How to Handle an Unresponsive Garage Door
Has your garage door motor stopped responding, and you’re left trying to open or close your garage door without success? Here is a quick guide to troubleshooting an unresponsive garage door. Check the remote. First, troubleshoot using your remote. Is the motor simply not responding to your remote, or is it not responding in general? […]
Has your garage door motor stopped responding, and you’re left trying to open or close your garage door without success? Here is a quick guide to troubleshooting an unresponsive garage door.
Check the remote.
First, troubleshoot using your remote. Is the motor simply not responding to your remote, or is it not responding in general? If it isn’t responding to the remote, try changing out the remote’s batteries, or changing out the remote completely if necessary. You’ll also want to make sure that your remote hasn’t become “deprogrammed.” (If it has, you’ll need to take a look at your owner’s manual.)
Make sure your door isn’t locked.
Many garage door openers feature a locking function, which, when activated, prevents the garage door from being opened by means of the remote and wall opener. Check your wall opener for the small “lock” button and ensure that it isn’t switched on. You may have to read your owner’s manual to deactivate it if you notice that it has been activated.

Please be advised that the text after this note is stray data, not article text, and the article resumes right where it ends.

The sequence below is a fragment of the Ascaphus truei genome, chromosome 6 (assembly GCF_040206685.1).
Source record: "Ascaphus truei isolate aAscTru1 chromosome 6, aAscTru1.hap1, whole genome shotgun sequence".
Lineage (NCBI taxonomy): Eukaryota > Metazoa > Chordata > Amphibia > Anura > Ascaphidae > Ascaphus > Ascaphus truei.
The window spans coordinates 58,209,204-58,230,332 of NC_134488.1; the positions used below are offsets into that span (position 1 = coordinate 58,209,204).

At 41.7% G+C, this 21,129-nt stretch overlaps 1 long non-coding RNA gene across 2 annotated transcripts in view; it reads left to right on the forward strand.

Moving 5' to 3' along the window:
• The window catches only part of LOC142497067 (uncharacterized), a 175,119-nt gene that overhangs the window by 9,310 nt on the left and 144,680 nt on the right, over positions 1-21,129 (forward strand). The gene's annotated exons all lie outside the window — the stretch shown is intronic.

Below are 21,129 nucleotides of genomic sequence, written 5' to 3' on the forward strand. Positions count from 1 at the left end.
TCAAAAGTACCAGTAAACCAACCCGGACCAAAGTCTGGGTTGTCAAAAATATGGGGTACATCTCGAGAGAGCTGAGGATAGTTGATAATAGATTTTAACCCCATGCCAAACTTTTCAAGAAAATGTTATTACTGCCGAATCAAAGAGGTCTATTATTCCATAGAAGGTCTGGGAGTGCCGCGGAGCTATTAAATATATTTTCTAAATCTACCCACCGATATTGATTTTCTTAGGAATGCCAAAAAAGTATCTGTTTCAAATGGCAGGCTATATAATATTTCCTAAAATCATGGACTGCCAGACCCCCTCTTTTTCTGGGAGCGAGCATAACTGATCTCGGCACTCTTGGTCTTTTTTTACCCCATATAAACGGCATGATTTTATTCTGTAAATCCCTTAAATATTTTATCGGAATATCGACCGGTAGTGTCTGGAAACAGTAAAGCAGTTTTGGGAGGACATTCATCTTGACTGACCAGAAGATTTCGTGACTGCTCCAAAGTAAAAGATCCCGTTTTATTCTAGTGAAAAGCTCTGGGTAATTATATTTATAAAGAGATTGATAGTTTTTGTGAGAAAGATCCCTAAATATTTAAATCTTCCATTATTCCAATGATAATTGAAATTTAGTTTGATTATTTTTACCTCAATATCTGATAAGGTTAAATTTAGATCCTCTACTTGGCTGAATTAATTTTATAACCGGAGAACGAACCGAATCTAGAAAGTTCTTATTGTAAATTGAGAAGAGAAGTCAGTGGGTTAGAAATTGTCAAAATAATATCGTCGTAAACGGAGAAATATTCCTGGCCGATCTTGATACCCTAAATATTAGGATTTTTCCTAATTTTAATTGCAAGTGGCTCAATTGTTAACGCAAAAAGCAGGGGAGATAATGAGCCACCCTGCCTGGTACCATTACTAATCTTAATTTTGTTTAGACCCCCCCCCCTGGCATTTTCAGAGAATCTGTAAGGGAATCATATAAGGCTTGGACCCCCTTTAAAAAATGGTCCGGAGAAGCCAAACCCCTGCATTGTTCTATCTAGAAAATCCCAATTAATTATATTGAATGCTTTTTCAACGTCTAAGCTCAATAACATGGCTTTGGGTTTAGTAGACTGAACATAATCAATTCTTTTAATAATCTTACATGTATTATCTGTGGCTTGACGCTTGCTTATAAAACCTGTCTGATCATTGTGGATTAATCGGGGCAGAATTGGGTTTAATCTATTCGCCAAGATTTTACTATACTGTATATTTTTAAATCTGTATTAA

Check the power source.
If it seems to be a more general problem—and not just something with the remote—check that your garage door motor is plugged in completely. You’ll want to check the motor’s power outlet and the wall socket here. If that power connection looks intact, be sure to take a look at the circuit breaker or fuse.
Check your sensors.
First, be sure that nothing is blocking your garage door sensors; this will prevent an open garage door from closing. If nothing is in the way of the sensors, be sure that they are in proper alignment. When garage door sensors fall out of alignment, they fall to “communicate” with one another that nothing is in the way, resulting in an unresponsive garage door.
Call a professional.
When in doubt, it’s best to call a professional. It’s much better to have a professional take a look at your garage door motor than for you to risk injury by dabbling in your garage door’s electrical functions.
In a pinch? See if your garage door has a manual function.
If you’re in a pinch and need to open your garage door as soon as possible, locate a red rope with a small handle attached to your garage door motor. Firmly grip this handle and pull straight down. This will disengage the trolley, and your door will move freely.